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Motors

Kia adds some Soul to electric motoring

Wednesday, 26th June, 2019 4:27pm

“So honey, now don’t you fret,” sang classic soul duo Sam and Dave. “Cause you ain’t seen, nothing yet… I’m a soul man.” And so on.

Great song, and it seems to be a good fit for the world of electric cars right now, as you really ain’t seen nothing yet.

There’s still a lot of doubt and even a touch of controversy fizzing in the air when it comes to electric motoring, but there’s one thing we can rely on —the cars are only going to get better and better from here on in.

Just as well, when the Government is now pushing hard to get us all out of our petrol and diesel smokers by 2030, but appropriately cars like this, the Kia e-Soul, will help to make the shift to electric motoring much, much more pleasant.

The Soul has a bit of an odd history as a car. Originally and primarily developed for the US market (it was designed as transport for American college kids, and suburban family types who wanted something different from the family car norm), it never really took off over here.

A combination of oddball styling, the presence of the much more conventional Sportage in the range, and an older-tech diesel engine that didn’t have a particularly tax-friendly emissions figure kind of nailed its chances in Ireland to the floor.

Which was a shame, as it always had a kind of quirky charm.

Well, the quirk is most definitely still present and correct, but the emissions have been equally definitely sorted.

The Soul, or e-Soul to give it its correct name, will only be sold in Ireland as an electric car, so it will only ever have an emissions figure of precisely zero.

The styling, though? Well, I love it, but I could kind of understand if you don’t so much.

That square, almost wilfully-boxy shape. The pugnacious face with its grille-less appearance, and narrow eyes. The flat-top roof and the big alloy wheels.

It’s sure distinctive, but equally you can see that it’s a bit of a love-it-or-hate-it marmite car, something that Kia itself happily admits.

That’s okay too, because if the e-Soul’s styling is too much for you, you can always stroll across the showroom to the more conventional-looking e-Niro electric crossover, which shares the e-Soul’s battery and electric motor. And what a battery it is. And what, for that matter, an electric motor it is.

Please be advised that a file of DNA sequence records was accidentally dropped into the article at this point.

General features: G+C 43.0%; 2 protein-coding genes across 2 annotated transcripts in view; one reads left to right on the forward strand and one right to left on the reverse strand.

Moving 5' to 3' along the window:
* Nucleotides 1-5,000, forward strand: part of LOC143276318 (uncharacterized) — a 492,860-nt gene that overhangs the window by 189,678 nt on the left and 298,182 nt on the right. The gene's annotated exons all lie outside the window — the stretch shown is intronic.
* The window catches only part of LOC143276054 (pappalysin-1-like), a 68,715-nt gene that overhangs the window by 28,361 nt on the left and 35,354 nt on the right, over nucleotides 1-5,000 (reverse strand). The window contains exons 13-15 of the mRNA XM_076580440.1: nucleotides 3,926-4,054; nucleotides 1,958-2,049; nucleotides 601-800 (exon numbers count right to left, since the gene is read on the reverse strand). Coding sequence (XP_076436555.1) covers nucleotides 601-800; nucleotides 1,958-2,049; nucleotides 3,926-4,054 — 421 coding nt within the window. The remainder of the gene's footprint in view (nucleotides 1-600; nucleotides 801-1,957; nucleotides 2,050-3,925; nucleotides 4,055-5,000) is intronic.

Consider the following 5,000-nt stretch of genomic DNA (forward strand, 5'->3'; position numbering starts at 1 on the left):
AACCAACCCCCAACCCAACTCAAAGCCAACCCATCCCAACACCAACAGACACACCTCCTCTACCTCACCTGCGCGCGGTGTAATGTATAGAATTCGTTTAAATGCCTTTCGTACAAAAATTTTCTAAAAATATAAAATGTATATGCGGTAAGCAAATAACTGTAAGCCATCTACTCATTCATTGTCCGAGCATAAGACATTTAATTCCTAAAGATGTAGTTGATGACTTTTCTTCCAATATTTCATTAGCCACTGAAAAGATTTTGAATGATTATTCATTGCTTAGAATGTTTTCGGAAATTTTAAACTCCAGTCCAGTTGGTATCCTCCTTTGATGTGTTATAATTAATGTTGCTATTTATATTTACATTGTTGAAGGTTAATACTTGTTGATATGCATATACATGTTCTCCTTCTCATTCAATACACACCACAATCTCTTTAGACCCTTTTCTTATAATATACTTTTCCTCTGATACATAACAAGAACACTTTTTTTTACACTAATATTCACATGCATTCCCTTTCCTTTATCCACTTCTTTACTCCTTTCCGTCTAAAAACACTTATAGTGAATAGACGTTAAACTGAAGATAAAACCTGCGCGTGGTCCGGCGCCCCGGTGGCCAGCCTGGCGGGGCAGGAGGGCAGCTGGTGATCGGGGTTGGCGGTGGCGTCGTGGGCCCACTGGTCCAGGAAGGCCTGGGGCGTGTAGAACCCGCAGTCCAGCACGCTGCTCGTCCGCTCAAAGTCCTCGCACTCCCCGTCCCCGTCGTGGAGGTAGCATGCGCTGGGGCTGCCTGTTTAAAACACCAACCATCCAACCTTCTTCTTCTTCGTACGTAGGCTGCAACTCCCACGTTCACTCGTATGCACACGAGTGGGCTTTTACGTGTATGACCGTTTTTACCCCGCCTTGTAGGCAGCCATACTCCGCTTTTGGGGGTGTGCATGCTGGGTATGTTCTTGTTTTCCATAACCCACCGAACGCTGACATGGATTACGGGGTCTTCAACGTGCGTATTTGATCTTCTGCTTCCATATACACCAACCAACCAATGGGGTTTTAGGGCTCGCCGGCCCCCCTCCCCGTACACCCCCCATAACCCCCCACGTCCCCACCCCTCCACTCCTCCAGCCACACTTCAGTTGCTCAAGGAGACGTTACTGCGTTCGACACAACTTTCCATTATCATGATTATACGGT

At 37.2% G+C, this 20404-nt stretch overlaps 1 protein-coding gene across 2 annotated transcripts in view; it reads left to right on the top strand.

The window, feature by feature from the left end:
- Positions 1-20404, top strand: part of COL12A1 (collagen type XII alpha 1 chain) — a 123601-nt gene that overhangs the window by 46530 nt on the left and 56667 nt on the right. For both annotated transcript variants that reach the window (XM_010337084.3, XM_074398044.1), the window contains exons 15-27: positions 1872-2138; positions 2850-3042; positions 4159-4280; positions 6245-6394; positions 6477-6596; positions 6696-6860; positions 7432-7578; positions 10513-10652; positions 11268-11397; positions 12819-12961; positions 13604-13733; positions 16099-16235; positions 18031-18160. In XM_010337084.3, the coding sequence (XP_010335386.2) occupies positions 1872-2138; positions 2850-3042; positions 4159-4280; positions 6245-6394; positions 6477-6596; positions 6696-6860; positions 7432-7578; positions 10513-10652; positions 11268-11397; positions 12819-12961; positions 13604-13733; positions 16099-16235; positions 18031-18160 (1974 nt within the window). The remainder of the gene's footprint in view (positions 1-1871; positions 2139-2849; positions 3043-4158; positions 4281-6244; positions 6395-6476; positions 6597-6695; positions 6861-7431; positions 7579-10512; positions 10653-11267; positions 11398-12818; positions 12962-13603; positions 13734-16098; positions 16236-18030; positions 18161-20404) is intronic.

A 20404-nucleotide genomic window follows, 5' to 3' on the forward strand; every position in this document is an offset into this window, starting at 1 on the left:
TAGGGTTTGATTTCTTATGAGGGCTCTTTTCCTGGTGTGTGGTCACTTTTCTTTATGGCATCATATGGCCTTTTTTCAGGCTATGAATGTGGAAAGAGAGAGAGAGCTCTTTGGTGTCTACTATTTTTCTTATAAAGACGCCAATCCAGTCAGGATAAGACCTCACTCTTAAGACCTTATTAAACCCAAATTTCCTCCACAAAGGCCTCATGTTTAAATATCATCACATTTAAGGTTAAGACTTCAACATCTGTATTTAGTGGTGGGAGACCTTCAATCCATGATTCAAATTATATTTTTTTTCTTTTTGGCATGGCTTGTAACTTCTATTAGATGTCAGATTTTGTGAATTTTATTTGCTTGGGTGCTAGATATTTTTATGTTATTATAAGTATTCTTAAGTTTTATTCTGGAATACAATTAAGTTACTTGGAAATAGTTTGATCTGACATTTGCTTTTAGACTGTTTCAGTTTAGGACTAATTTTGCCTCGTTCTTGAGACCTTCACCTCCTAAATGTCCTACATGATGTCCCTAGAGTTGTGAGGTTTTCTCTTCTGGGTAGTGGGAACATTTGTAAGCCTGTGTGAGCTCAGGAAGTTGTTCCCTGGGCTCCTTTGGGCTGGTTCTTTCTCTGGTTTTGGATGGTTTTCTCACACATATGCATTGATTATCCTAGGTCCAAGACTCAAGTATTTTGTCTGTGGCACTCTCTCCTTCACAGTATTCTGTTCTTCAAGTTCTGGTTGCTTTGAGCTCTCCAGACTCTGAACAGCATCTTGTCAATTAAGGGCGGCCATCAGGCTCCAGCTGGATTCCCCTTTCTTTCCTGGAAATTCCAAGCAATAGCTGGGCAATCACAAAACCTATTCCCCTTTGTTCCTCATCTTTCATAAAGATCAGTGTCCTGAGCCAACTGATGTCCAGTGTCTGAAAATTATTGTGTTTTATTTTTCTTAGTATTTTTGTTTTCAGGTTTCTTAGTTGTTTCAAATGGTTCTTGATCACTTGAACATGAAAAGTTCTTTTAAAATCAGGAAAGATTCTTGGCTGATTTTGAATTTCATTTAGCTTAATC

The e-Soul is front-wheel drive, and uses a single electric motor, but it’s packing 150kW, which is the equivalent of 204hp. That’s quite a bit, even in a car weighing 1,682kg.

There’s also a chunky 395Nm of torque, all on tap from precisely zero rpm, so as soon as you step on the accelerator pedal (can’t really call it a ‘throttle’ anymore) the e-Soul responds.

And really responds. There’s a slightly odd go-dip-go pattern to its performance. There’s the initial instant torque hit, which surges the car forward. That tails off for a second or two, as the electric motor spins up to speed, and then the e-Soul piles the speed on, feel more and more like a hot hatch the harder you press the pedal. It’s a deeply impressive performance.

All of which would be for nothing if it ran out of juice every five minutes, but thankfully that doesn’t seem to be the case.

Kia Ireland is selling the e-Soul only in long-range form, with the largest 64kWh battery, so on a full charge the range figure stands at a hugely impressive 452km. For the record, that’s more than you’d get from the likes of a Jaguar I-Pace or Audi e-Tron quattro, both of which cost more than twice the price of this Kia.

The range seems, on our initial test at any rate, to be genuine too.

We drove in mixed conditions, flitting between the various Eco, Eco +, Normal, and Sport modes on offer, and taking full advantage of the e-Souls muscular acceleration, and barely seemed to dent the battery range on offer at all. It’s impressive stuff.

It’s not quite so great to drive, but that is down to the weight. Keep the Soul to low-ish urban and intra-urban speeds, and it’s just fine — in fact, it’s very good with nicely weighted steering and a really impressive ride quality; firm, but with well-judged damping.

The problem comes when you try to exploit that hot-hatch performance on a tighter road. Do that, and the weight of those batteries pushes the e-Soul into understeer, and it just never feels agile enough. Slow back down to more sensible speeds, though, and it’s fine.

The interior is also hugely impressive — excellent build quality, good space in the back and a tolerable (if slightly small, given the exterior dimensions) boot.

The big central touchscreen looks good and is simple to use (not always the case) and the part-digital instruments look smart. Actually, it’s a slightly difficult car to pry oneself out of, which must surely be a good thing.

The price could be a stumbling block — €35,995 ain’t cheap, but then you do have to take into account that long range, a decent list of standard equipment (the screens, plus lots of safety equipment including Lane Keep Assist, Smart Cruise Control and Front Collision Avoidance), and the usual Kia seven year warranty.

I can understand if you’d like your electric motoring to look a little more conventional than this, but for me the new e-Soul is hitting all the right notes.

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